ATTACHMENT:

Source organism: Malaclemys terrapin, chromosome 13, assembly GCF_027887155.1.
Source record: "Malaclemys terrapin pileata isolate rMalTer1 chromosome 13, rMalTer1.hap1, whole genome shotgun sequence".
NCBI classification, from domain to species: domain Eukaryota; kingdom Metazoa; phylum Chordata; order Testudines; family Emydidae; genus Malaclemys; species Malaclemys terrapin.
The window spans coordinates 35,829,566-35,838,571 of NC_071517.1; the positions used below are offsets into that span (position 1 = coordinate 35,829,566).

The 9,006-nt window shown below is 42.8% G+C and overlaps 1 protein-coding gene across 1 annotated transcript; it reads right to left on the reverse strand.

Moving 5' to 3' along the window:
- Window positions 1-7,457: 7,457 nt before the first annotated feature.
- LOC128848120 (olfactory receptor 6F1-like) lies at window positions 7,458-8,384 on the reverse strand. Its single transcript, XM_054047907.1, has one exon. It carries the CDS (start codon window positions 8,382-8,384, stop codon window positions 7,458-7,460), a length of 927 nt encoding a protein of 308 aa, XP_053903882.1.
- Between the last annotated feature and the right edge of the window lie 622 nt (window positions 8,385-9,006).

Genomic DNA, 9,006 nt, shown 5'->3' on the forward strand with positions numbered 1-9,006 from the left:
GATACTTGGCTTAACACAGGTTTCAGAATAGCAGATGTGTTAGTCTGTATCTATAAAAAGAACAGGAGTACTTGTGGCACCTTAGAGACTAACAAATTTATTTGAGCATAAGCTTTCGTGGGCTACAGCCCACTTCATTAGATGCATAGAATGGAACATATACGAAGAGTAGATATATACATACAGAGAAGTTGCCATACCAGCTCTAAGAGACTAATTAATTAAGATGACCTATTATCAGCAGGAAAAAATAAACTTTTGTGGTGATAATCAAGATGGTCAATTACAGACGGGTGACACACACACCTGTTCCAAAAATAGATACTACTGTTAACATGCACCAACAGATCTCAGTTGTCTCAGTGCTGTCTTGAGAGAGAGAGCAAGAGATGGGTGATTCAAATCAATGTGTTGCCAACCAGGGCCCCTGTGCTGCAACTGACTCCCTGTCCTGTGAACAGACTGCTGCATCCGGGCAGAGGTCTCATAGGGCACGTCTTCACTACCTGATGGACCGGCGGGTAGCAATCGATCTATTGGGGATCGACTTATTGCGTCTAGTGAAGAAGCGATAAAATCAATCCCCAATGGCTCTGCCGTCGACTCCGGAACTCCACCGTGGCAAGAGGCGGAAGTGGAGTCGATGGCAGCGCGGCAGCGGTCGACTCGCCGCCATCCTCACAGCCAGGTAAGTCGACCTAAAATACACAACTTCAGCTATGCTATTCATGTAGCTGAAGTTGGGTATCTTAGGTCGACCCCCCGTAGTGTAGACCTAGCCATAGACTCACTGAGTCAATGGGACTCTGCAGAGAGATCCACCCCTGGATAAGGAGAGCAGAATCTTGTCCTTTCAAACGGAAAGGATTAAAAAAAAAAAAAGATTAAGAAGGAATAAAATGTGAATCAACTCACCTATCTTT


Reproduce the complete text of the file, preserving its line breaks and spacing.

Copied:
Source organism: Malaclemys terrapin, chromosome 13, assembly GCF_027887155.1.
Source record: "Malaclemys terrapin pileata isolate rMalTer1 chromosome 13, rMalTer1.hap1, whole genome shotgun sequence".
NCBI classification, from domain to species: domain Eukaryota; kingdom Metazoa; phylum Chordata; order Testudines; family Emydidae; genus Malaclemys; species Malaclemys terrapin.
The window spans coordinates 35,829,566-35,838,571 of NC_071517.1; the positions used below are offsets into that span (position 1 = coordinate 35,829,566).

The 9,006-nt window shown below is 42.8% G+C and overlaps 1 protein-coding gene across 1 annotated transcript; it reads right to left on the reverse strand.

Moving 5' to 3' along the window:
- Window positions 1-7,457: 7,457 nt before the first annotated feature.
- LOC128848120 (olfactory receptor 6F1-like) lies at window positions 7,458-8,384 on the reverse strand. Its single transcript, XM_054047907.1, has one exon. It carries the CDS (start codon window positions 8,382-8,384, stop codon window positions 7,458-7,460), a length of 927 nt encoding a protein of 308 aa, XP_053903882.1.
- Between the last annotated feature and the right edge of the window lie 622 nt (window positions 8,385-9,006).

Genomic DNA, 9,006 nt, shown 5'->3' on the forward strand with positions numbered 1-9,006 from the left:
GATACTTGGCTTAACACAGGTTTCAGAATAGCAGATGTGTTAGTCTGTATCTATAAAAAGAACAGGAGTACTTGTGGCACCTTAGAGACTAACAAATTTATTTGAGCATAAGCTTTCGTGGGCTACAGCCCACTTCATTAGATGCATAGAATGGAACATATACGAAGAGTAGATATATACATACAGAGAAGTTGCCATACCAGCTCTAAGAGACTAATTAATTAAGATGACCTATTATCAGCAGGAAAAAATAAACTTTTGTGGTGATAATCAAGATGGTCAATTACAGACGGGTGACACACACACCTGTTCCAAAAATAGATACTACTGTTAACATGCACCAACAGATCTCAGTTGTCTCAGTGCTGTCTTGAGAGAGAGAGCAAGAGATGGGTGATTCAAATCAATGTGTTGCCAACCAGGGCCCCTGTGCTGCAACTGACTCCCTGTCCTGTGAACAGACTGCTGCATCCGGGCAGAGGTCTCATAGGGCACGTCTTCACTACCTGATGGACCGGCGGGTAGCAATCGATCTATTGGGGATCGACTTATTGCGTCTAGTGAAGAAGCGATAAAATCAATCCCCAATGGCTCTGCCGTCGACTCCGGAACTCCACCGTGGCAAGAGGCGGAAGTGGAGTCGATGGCAGCGCGGCAGCGGTCGACTCGCCGCCATCCTCACAGCCAGGTAAGTCGACCTAAAATACACAACTTCAGCTATGCTATTCATGTAGCTGAAGTTGGGTATCTTAGGTCGACCCCCCGTAGTGTAGACCTAGCCATAGACTCACTGAGTCAATGGGACTCTGCAGAGAGATCCACCCCTGGATAAGGAGAGCAGAATCTTGTCCTTTCAAACGGAAAGGATTAAAAAAAAAAAAAGATTAAGAAGGAATAAAATGTGAATCAACTCACCTATCTTT